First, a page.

The German government has cut its forecast for the country's economic growth this year to 1.8 percent from 2.3 percent, in part because of rising global trade tensions.
The government also trimmed its 2019 outlook for Europe's biggest economy on Thursday, saying that it now expects 1.8 percent growth rather than the 2.1 percent expansion it predicted in April. Last year, gross domestic product grew 2.2 percent, Germany's strongest performance in six years.
"An essential reason (for the cut to the forecast) is the weaker international trade environment," German Economy Ministry said, adding that a new emissions test cycle for cars had temporarily slowed production and exports in the vital sector.
Nevertheless, "the economy will enter the 10th year of growth next year — the longest upturn phase since 1966," Economy Minister Peter Altmaier said.
Berlin points to record low unemployment and rising wages as factors that should sustain economic expansion as companies invest and consumers spend more.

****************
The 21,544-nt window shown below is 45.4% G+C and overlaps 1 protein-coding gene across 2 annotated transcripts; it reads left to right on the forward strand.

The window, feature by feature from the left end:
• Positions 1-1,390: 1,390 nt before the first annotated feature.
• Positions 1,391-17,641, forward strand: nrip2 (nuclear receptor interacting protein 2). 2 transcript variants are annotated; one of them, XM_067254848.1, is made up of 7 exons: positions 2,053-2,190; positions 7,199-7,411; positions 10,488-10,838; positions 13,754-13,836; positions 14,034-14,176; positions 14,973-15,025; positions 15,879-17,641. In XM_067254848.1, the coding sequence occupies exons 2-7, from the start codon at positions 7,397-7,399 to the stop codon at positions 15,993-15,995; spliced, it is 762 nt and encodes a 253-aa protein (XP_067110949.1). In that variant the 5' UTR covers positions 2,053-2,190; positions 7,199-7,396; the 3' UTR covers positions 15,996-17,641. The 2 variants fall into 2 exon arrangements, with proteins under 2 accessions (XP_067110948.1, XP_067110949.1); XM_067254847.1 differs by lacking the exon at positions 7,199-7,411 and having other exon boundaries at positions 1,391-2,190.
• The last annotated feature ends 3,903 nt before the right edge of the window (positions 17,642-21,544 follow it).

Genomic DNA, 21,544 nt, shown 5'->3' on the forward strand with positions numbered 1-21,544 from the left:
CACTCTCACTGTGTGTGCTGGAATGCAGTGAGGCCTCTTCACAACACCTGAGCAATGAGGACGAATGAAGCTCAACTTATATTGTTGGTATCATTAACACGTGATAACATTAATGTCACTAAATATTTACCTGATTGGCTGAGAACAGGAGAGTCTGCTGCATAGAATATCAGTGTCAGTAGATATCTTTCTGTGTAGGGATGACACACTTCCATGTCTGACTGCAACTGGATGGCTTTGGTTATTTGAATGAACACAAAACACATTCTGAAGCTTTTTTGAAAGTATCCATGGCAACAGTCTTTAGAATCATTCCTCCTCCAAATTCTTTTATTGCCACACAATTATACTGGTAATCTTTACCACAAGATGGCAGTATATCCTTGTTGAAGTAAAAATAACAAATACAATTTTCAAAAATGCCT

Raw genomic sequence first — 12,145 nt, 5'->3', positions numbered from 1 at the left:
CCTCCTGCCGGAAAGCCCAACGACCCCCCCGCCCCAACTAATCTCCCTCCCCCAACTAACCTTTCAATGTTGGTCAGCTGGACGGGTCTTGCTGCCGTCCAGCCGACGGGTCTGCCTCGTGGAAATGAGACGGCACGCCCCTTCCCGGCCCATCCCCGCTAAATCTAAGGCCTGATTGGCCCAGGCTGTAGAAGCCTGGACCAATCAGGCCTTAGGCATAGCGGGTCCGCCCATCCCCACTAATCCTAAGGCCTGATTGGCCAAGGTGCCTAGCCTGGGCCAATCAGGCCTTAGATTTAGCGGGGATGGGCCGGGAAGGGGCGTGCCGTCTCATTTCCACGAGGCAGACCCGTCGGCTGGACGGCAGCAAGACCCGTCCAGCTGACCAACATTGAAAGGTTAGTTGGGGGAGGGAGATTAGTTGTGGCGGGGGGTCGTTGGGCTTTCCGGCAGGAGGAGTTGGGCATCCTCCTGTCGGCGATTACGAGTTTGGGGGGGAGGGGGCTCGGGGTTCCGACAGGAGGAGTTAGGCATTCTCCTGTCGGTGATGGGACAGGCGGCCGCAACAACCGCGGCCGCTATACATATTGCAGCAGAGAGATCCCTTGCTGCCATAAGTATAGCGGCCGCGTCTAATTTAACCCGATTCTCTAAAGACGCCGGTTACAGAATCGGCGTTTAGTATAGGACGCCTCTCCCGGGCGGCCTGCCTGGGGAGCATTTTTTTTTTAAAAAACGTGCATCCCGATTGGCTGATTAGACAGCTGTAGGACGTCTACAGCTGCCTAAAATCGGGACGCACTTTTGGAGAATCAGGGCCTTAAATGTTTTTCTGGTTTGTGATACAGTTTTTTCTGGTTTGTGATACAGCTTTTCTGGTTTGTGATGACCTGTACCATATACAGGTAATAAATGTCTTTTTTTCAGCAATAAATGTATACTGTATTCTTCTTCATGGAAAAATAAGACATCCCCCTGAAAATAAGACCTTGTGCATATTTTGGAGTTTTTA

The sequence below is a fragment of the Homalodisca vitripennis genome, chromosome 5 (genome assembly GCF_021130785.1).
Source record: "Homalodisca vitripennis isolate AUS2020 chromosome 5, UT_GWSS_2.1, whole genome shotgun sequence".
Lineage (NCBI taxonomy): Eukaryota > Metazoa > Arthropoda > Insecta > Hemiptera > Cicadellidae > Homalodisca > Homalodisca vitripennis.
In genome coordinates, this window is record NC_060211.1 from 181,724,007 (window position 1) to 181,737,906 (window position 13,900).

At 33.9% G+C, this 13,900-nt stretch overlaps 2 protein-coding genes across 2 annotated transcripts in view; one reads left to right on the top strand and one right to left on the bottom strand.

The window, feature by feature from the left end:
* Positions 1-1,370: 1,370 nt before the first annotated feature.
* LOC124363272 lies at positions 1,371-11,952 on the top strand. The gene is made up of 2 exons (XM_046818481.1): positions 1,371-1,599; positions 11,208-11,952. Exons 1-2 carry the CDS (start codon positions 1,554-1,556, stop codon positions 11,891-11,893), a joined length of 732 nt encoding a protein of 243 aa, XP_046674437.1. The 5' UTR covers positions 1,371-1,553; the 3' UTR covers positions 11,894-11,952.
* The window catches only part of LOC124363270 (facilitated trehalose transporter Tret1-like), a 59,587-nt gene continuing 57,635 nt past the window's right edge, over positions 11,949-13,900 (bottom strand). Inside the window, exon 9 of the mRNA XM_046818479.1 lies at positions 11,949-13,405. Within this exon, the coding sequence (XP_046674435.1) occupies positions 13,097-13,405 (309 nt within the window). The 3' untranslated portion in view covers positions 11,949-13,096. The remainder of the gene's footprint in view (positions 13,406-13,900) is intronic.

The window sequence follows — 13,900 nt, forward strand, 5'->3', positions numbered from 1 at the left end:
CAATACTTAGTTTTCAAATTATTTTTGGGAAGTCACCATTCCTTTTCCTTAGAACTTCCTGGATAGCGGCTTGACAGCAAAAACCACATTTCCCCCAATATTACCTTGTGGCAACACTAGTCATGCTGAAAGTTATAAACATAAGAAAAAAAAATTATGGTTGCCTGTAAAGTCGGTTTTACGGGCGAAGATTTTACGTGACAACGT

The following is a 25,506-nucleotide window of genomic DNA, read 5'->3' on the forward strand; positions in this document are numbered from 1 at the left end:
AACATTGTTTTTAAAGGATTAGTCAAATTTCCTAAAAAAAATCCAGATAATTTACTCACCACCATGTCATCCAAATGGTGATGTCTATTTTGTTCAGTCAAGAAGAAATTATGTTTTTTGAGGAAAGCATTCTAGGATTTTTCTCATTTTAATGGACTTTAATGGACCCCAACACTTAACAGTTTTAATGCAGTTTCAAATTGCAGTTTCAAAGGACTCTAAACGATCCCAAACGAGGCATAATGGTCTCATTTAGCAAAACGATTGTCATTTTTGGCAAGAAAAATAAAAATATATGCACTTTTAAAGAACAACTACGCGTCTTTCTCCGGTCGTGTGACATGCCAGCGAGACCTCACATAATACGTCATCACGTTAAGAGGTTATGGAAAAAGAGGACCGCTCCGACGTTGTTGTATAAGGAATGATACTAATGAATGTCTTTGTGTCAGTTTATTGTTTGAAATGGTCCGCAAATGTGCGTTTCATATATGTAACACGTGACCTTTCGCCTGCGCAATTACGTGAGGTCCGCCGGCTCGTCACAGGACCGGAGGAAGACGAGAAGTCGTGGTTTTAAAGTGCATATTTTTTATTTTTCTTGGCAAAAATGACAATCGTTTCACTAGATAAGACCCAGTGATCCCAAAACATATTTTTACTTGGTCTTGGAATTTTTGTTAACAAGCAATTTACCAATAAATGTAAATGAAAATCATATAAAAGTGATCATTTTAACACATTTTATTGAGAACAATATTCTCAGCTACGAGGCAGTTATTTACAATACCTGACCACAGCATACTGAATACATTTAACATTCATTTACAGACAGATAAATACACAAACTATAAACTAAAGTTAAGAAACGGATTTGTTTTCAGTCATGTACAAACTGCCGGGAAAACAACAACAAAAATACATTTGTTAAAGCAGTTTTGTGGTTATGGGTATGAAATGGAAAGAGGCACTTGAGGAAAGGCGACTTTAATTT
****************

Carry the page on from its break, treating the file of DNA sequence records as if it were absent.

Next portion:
But "growing protectionist tendencies and international trade conflicts lead to uncertainty for the future," Altmaier said.
"We should reduce tariffs and barriers to trade, not build them up," Altmaier shot at U.S. President Donald Trump, who aims to shrink his country's yawning deficits in the name of his "America First" policy.
While the European Union has struck a shaky trade truce with Washington, Berlin slashed its outlook for growth in exports for 2018 by almost half, to 2.8 percent, with a smaller cut to the 2019 projection.
Altmaier said an escalation of tensions between the U.S. and Europe was averted, but "the underlying problems haven't yet really been solved" and U.S.-China tensions are affecting global growth.